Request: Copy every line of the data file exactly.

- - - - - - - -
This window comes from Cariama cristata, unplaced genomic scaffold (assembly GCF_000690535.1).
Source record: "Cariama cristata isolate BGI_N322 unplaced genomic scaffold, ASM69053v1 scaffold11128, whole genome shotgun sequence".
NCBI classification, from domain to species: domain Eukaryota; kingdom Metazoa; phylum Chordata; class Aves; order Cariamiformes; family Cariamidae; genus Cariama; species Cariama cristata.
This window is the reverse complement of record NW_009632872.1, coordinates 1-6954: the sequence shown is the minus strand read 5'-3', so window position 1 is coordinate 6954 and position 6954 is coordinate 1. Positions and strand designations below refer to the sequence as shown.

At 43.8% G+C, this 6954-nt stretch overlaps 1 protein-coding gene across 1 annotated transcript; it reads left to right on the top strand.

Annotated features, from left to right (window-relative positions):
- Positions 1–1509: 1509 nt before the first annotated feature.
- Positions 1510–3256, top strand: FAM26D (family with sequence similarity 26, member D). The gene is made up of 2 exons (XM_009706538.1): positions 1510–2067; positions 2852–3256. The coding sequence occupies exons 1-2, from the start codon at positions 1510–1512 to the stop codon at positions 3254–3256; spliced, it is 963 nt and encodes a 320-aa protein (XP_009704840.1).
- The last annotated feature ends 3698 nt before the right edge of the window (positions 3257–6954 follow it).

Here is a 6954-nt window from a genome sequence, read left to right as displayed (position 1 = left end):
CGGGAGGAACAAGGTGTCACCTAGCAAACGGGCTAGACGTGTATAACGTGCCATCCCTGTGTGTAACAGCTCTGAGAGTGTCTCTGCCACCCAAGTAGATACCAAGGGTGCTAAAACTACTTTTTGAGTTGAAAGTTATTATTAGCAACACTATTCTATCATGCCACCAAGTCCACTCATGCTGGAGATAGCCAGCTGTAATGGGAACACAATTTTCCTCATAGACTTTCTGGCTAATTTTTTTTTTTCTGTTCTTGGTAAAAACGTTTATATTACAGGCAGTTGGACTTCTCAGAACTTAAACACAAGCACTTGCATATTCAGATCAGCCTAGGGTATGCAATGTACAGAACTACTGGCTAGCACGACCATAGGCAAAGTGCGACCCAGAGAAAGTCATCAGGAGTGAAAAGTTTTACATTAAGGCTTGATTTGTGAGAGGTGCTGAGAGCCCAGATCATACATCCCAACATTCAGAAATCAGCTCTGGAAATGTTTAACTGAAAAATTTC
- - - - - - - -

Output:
This window comes from Cariama cristata, unplaced genomic scaffold (assembly GCF_000690535.1).
Source record: "Cariama cristata isolate BGI_N322 unplaced genomic scaffold, ASM69053v1 scaffold11128, whole genome shotgun sequence".
NCBI classification, from domain to species: domain Eukaryota; kingdom Metazoa; phylum Chordata; class Aves; order Cariamiformes; family Cariamidae; genus Cariama; species Cariama cristata.
This window is the reverse complement of record NW_009632872.1, coordinates 1-6954: the sequence shown is the minus strand read 5'-3', so window position 1 is coordinate 6954 and position 6954 is coordinate 1. Positions and strand designations below refer to the sequence as shown.

At 43.8% G+C, this 6954-nt stretch overlaps 1 protein-coding gene across 1 annotated transcript; it reads left to right on the top strand.

Annotated features, from left to right (window-relative positions):
- Positions 1–1509: 1509 nt before the first annotated feature.
- Positions 1510–3256, top strand: FAM26D (family with sequence similarity 26, member D). The gene is made up of 2 exons (XM_009706538.1): positions 1510–2067; positions 2852–3256. The coding sequence occupies exons 1-2, from the start codon at positions 1510–1512 to the stop codon at positions 3254–3256; spliced, it is 963 nt and encodes a 320-aa protein (XP_009704840.1).
- The last annotated feature ends 3698 nt before the right edge of the window (positions 3257–6954 follow it).

Here is a 6954-nt window from a genome sequence, read left to right as displayed (position 1 = left end):
CGGGAGGAACAAGGTGTCACCTAGCAAACGGGCTAGACGTGTATAACGTGCCATCCCTGTGTGTAACAGCTCTGAGAGTGTCTCTGCCACCCAAGTAGATACCAAGGGTGCTAAAACTACTTTTTGAGTTGAAAGTTATTATTAGCAACACTATTCTATCATGCCACCAAGTCCACTCATGCTGGAGATAGCCAGCTGTAATGGGAACACAATTTTCCTCATAGACTTTCTGGCTAATTTTTTTTTTTCTGTTCTTGGTAAAAACGTTTATATTACAGGCAGTTGGACTTCTCAGAACTTAAACACAAGCACTTGCATATTCAGATCAGCCTAGGGTATGCAATGTACAGAACTACTGGCTAGCACGACCATAGGCAAAGTGCGACCCAGAGAAAGTCATCAGGAGTGAAAAGTTTTACATTAAGGCTTGATTTGTGAGAGGTGCTGAGAGCCCAGATCATACATCCCAACATTCAGAAATCAGCTCTGGAAATGTTTAACTGAAAAATTTC